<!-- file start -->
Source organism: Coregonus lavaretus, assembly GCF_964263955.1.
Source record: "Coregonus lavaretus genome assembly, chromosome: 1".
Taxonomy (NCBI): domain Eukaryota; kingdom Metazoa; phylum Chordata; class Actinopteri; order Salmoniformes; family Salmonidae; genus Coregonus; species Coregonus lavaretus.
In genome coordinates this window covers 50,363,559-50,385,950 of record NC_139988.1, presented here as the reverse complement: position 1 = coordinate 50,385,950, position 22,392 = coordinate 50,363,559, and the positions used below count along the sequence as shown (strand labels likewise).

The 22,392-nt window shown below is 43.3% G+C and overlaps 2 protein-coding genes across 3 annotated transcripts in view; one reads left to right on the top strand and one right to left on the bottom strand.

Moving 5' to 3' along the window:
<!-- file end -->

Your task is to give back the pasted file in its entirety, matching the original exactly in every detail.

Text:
Source organism: Coregonus lavaretus, assembly GCF_964263955.1.
Source record: "Coregonus lavaretus genome assembly, chromosome: 1".
Taxonomy (NCBI): domain Eukaryota; kingdom Metazoa; phylum Chordata; class Actinopteri; order Salmoniformes; family Salmonidae; genus Coregonus; species Coregonus lavaretus.
In genome coordinates this window covers 50,363,559-50,385,950 of record NC_139988.1, presented here as the reverse complement: position 1 = coordinate 50,385,950, position 22,392 = coordinate 50,363,559, and the positions used below count along the sequence as shown (strand labels likewise).

The 22,392-nt window shown below is 43.3% G+C and overlaps 2 protein-coding genes across 3 annotated transcripts in view; one reads left to right on the top strand and one right to left on the bottom strand.

Moving 5' to 3' along the window: